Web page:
Wednesday, August 24, 2016

Making stuff up the PolitiFact way (Updated)

Why is it so easy to find PolitiFact publishing falsehoods?

Early on Aug. 24, 2016 I was reviewing a "False" rating given to Donald Trump for claiming FBI Director James Comey said Hillary Clinton's email actions amounted to misconduct that was a disgrace and embarrassment to our country.

PolitiFact doled out the "False" rating based on its finding that Trump's paraphrase of Comey was far too creative.

But was Trump paraphrasing Comey? PolitiFact's reasoning on that key point raised a question or two:
The speech transcript specifically indicates, via the dash, that Trump was explaining the remarks of the FBI director, not just giving his own opinion. Trump's delivery on video makes it sound that way, too, and that's what caught our attention.
I found the audiovisual evidence from Trump's speech ambiguous. But what was this about a dash indicating that Trump was explaining Comey's remarks?

I dashed off a message to the writer and editor:
A little while ago I was reading your July 15, 2016 fact check of Donald Trump regarding his supposed paraphrase of FBI Director James Comey.

I found this piece of evidence striking:
The speech transcript specifically indicates, via the dash, that Trump was explaining the remarks of the FBI director, not just giving his own opinion.
I confess I had never before heard that the use of a dash serves to reliably indicate that what follows the dash shows an attempt to explain the remarks of another. But I was slightly more comfortable with my ignorance after failing to find evidence supporting the idea via Internet research and by consulting an English major.

Can you offer any support for the idea that a dash serves the purpose identified for it in your fact check? Thanks very much in advance.
(If we receive any reply from the PolitiFact team, we will certainly update this item.)

Compounding the problem for PolitiFact, Trump's speechwriters used dashes liberally in the speech. The speech includes 16 dashes of the same type, and so far as we can tell no pattern exists of the dash serving the purpose given it by PolitiFact.

Further, Jeff pointed out this article he ran across about Trump's speaking style. It has an entire section dedicated to how transcriptionists rely heavily on the em dash for transcriptions of Trump's speeches:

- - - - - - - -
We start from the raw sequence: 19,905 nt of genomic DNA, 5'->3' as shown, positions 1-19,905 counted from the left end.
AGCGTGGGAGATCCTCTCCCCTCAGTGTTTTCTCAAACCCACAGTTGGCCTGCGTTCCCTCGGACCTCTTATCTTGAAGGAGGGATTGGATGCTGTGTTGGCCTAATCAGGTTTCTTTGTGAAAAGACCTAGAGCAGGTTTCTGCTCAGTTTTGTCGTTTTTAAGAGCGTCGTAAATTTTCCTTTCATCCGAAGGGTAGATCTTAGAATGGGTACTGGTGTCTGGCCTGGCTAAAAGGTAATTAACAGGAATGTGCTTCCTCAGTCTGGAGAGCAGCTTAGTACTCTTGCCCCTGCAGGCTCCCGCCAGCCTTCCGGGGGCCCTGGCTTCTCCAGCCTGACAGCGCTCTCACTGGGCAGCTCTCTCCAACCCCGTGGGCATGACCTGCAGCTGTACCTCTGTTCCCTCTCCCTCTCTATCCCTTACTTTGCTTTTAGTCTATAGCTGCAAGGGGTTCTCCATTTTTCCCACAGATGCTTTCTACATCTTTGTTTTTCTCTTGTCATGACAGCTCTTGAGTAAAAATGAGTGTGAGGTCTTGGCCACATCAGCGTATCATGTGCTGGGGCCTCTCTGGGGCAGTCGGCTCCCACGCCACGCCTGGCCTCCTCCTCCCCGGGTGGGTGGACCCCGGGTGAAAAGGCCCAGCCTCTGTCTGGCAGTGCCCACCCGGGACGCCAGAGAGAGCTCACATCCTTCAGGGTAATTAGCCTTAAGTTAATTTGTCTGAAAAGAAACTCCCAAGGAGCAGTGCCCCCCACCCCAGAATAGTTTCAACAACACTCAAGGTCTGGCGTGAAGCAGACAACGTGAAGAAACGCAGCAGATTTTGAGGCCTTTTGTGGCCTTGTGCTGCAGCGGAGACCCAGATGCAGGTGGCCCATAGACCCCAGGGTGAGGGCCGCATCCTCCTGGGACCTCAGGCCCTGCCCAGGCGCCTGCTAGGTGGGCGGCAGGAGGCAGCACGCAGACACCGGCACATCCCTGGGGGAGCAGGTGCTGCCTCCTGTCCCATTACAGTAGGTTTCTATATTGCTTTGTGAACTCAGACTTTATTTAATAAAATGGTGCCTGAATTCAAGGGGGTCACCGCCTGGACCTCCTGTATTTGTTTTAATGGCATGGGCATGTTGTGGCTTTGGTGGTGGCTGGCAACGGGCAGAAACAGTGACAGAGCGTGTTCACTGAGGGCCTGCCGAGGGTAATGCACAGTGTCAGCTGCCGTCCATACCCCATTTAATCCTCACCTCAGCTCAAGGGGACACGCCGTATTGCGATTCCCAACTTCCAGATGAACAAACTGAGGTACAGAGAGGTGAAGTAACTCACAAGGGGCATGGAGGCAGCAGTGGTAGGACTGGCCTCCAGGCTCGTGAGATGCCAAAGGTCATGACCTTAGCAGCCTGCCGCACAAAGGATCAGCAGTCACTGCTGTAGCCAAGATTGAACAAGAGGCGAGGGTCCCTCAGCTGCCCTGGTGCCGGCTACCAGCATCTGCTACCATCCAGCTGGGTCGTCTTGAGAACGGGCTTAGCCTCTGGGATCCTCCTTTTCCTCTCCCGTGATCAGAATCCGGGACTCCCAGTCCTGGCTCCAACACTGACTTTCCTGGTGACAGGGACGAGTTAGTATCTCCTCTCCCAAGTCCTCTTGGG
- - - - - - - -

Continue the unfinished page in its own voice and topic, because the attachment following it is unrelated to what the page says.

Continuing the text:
Trump's crimes against clarity are multifarious: He often speaks in long, run-on sentences, with frequent asides. He pauses after subordinate clauses. He frequently quotes people saying things that aren't actual quotes. And he repeats words and phrases, sometimes with slight variations, in the same sentence.

To untangle the jumble, his stenographers are increasingly reliant on a punctuation known as the "em dash" (—), which are used to separate parentheticals within the same sentence. Philip Rucker, The Washington Post's national political correspondent, said that among reporters covering Trump, he has become known as the "em-dash candidate."
Do we expect a response from PolitiFact? No. We think PolitiFact invented its key justification for claiming Trump was paraphrasing what Comey said. We expect PolitiFact to defend its crime against fact-checking with silence and inaction.

PolitiFact offered no solid justification for interpreting Trump's words as a paraphrase of Comey, but performed the fact check as though its interpretation was solidly justified.

That is deception.

Update 8/24/2016: Thanks to CSPAN, we have a short and sweet version of the video/audio of the key part of Trump's speech.

We are not impressed by those who would claim Trump's meaning is clear where the claim is unaccompanied by a convincing explanation of why it is supposedly clear.

Correction/Update Aug. 26, 2016: Belatedly included the embedded URL of the PolitiFact fact check.

Update 8/24/2016: For the sake of thoroughness, I suppose I should note the reply I received from editor Angie Drobnic Holan's email bot:
I am out of the office until Aug. 29. I won't be checking email until I return. If you have a question about PolitiFact, please contact Aaron Sharockman or Katie Sanders.
Sharockman occasionally responds to email messages, so I forwarded my message to him. No reply so far aside from Holan's 'bot.

Update Aug. 25, 2016:

I tried needling Aaron Sharockman on Twitter to draw attention to this issue (including the email messages sent to PolitiFact). It kinda-sorta worked.

Via Twitter, I reminded Sharockman of the importance PolitiFact's parent organization, Poynter Institute, places on journalistic transparency. Specifically, “show how the reporting was done and why people should believe it.”

Odds are we'll be back to the silent treatment from the exemplars of transparency at PolitiFact.

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